Julius Sip In

The facade of the bar Julius, modern day
Julius' Bar. West 10th Street façade

Photograph by Christopher D. Brazee, courtesy of New York State Historic Preservation Office

Before the Stonewall Riots, there was the Julius’ Bar “Sip-In”

During the 1960s, bars in New York City often refused service to LGBTQ+ patrons, under the threat of raids by the New York Police Department. New York’s State Licensing Agency, the entity that regulated liquor licensing, had the power to revoke any license if they found that the establishment had the potential to house “disorderly conduct.” According to the SLA, “disorderly conduct” included any intimate encounters between two men[1]. Although courts in New York had barred the practice of penalizing establishments for serving gay patrons in the late ‘50s, many places continued to refuse service with fears of losing their liquor licenses as gay patrons were seen as inherently disorderly[2]. As a result, it became harder and harder for members of the burgeoning LGBTQ+ community in NYC to find a place where they could safely congregate in public.

On April 21, 1966, four men walked into a tavern called Julius’ Bar in Greenwich Village and ordered drinks—upon learning the men were gay, the bartender put his hand over a glass and denied service. Thus began the infamous “sip-in,” inspired by the sit-in demonstrations during the Civil Rights movement.

John Timmins, Dick Leitsch, Craig Rodwell, and Randy Wicker were all part of the Mattachine Society, an early American gay rights group. The Society was founded in 1950 and acted as a social group where members could gather and talk about the discriminatory policies that plagued their community at the time. The group grew quickly, with thousands of members across the country in just a few years[3]. The New York City chapter, headed by Leitsch, actively campaigned for equal rights by organizing demonstrations and lectures.

The day didn’t quite start off they way the group was expecting. The first bar they were planning to visit, the Village Bar on St. Mark’s Place, had gotten wind of the demonstration and closed up shop early, and the next two bars they visited, Howard Johnson’s and Waikiki, both served the group without issue. They finally found what they were looking for at the Julius and immediately filed a complaint against the SLA for “unconstitutionally discriminating against homosexuals in violation of the First and Fourteenth amendments[4],” taking the issue to court.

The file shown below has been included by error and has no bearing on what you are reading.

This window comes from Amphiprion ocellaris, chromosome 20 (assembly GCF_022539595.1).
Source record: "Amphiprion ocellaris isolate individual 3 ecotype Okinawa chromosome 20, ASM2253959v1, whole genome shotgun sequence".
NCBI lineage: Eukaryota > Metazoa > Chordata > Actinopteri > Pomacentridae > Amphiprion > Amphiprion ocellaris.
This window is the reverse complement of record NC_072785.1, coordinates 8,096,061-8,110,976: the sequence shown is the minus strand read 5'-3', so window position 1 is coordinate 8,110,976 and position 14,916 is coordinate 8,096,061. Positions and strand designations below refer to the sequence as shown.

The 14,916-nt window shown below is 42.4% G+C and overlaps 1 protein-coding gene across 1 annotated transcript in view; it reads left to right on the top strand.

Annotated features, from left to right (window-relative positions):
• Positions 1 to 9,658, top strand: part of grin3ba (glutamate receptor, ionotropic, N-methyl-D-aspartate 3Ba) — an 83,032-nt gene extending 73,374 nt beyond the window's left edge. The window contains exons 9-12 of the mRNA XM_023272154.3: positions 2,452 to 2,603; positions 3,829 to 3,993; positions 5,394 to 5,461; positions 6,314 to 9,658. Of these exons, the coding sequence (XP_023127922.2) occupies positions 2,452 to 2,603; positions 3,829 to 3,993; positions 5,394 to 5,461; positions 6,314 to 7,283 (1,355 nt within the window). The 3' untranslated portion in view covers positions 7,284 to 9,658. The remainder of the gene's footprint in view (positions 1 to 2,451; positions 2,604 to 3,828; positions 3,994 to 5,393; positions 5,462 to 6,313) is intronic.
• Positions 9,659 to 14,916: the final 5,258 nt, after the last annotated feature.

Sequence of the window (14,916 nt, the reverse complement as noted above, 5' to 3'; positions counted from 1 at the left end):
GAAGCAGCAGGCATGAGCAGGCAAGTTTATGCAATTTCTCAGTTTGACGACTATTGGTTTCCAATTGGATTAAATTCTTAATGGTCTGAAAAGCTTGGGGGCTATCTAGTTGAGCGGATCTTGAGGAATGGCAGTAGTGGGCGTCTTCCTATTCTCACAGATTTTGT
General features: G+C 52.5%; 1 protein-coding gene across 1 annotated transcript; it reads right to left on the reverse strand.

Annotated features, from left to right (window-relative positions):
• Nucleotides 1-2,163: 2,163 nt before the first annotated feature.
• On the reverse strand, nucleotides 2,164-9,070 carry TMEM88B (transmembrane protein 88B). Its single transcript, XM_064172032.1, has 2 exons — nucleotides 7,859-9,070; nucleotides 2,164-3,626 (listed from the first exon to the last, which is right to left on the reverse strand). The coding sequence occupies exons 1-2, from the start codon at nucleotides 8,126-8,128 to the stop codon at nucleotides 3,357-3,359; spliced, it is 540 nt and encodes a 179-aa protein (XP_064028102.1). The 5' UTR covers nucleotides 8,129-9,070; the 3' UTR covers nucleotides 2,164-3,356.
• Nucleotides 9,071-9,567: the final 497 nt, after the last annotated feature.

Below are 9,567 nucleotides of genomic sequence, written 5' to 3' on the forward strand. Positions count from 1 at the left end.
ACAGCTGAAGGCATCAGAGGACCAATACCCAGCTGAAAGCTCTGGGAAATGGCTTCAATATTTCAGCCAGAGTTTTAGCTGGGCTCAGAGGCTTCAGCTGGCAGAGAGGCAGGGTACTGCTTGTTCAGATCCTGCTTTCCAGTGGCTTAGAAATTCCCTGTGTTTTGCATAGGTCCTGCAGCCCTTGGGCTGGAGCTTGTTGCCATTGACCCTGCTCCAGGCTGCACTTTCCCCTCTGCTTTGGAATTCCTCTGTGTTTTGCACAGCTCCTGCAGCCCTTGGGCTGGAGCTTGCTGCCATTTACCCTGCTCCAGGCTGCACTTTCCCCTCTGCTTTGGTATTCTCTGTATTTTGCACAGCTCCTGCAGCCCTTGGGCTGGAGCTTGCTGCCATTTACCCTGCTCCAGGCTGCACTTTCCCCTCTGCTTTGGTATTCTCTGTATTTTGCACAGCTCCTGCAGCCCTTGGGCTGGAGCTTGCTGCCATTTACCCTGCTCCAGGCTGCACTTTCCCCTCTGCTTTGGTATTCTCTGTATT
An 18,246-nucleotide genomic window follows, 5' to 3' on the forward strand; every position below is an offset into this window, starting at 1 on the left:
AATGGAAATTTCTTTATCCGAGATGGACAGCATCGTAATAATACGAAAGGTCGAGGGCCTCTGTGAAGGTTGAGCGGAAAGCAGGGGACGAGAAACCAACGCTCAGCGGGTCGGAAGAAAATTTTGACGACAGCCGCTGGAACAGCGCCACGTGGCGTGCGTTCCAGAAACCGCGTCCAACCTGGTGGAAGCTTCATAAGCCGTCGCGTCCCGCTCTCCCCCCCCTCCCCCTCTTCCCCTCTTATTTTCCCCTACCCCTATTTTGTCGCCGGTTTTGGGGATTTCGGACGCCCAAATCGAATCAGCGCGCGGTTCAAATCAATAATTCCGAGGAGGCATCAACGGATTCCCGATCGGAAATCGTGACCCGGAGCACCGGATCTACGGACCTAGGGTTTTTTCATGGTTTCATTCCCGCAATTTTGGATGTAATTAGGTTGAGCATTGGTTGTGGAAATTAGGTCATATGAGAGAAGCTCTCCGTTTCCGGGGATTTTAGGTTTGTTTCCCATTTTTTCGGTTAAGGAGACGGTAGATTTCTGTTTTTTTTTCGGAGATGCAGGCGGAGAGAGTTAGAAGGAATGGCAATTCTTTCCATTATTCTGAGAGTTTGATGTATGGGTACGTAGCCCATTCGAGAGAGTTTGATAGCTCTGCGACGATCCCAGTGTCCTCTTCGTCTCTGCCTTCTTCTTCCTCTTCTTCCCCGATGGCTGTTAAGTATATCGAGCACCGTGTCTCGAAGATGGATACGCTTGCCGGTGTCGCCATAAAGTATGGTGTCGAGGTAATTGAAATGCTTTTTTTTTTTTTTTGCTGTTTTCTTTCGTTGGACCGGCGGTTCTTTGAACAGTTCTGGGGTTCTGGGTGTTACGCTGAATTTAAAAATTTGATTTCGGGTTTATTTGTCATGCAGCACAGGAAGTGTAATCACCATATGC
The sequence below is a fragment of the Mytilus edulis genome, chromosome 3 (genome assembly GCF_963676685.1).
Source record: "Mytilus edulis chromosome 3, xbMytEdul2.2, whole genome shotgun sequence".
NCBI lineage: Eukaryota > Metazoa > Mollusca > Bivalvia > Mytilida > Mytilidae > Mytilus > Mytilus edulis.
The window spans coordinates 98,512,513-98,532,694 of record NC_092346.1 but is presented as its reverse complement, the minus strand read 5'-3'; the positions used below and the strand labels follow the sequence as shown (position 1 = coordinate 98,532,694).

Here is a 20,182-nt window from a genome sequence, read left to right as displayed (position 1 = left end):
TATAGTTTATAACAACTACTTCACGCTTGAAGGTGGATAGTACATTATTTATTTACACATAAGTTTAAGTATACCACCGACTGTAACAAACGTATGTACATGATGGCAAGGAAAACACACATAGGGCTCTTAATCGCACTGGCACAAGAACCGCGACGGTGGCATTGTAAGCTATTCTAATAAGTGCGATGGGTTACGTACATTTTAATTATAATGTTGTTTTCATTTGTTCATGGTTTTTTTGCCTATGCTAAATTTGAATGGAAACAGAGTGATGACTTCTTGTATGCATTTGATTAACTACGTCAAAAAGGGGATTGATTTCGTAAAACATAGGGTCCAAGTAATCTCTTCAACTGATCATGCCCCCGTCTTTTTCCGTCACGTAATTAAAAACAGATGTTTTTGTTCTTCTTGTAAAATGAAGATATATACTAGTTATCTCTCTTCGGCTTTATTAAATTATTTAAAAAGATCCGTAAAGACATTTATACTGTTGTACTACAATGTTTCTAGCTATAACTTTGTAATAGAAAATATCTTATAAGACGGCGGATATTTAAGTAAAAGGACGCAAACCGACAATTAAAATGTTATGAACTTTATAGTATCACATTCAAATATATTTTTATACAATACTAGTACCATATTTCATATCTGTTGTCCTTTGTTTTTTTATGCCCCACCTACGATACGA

The group wanted to challenge the widespread practice of banning LGBTQ+ patrons from bars in NYC. While some may consider the tactics and goals of the Mattachine Society to be conservative today, at the time, this was viewed as radical. The Society wanted to target this law in particulate because (quoted from Dick Leitsch Stonewall Oral History Project), “We will never be able to have a gay organization unless we have a place to hang out.”

The group invited reporters from the Village Voice, the New York Times, and the New York Post along for the “sip-in.” Lucy Komisar, reporter for the Voice provided a detailed description of the day in her story, noting that, “It was a challenge to one of the remaining citadels of bias, and a citadel backed up by law, at that.” Thomas A. Johnson also covered the event in a New York Times article three days later, albeit in a less praising tone. In the ensuing court case, the court declared that people have the right to peacefully assemble and thus, the SLA cannot prevent gay people from gathering in bars. This prompted the SLA chairmen to confirm that there is nothing in the state law that bans service to gay patrons and New York’s Commission on Human Rights also added that one cannot be denied service simply for being gay[5].

While the “sip-in” protest was small in scale and eventually dwarfed by the Stonewall Riots three years later, it marked the beginning of the larger LGBTQ+ movement. The demonstration and court case victory by no means ended the harassment of gay men in bars or police entrapment tactics, but Leitsch later told NPR in 2008 that, “the importance of this, I think, was the until this time gay people had never really fought back. We just sort of take in everything passively, didn’t do anything about it. And this time we did it, and we won.”

In 2016, the Julius was entered into the National Register of Historic Places and received a commemorative plaque. Wicker and Komisar, the Village reporter, both were in attendance at the plaque unveiling.

[4] Stonewall, Martin Duberman, p. 142
Mattachine Society 'Sip-In,' 1966 Mattachine Society 'Sip-In,' 1966

Left image
Credit: Photo by Fred W. McDarrah/Getty Images

Right image
Credit: Photograph by Christopher D. Brazee, courtesy of New York State Historic Preservation Office

NPS Photo of the Sip In historic plaque
Colorful photo pf the National Registry plaque dedicated to the events of the Sip In

NPS Photo

Randy Wicker speaking during the sip in Historic Registry plaque dedication
Randy Wicker speaking during the National Registry Plaque dedication on April 21st, 2022

NPS Photo

Last updated: July 6, 2022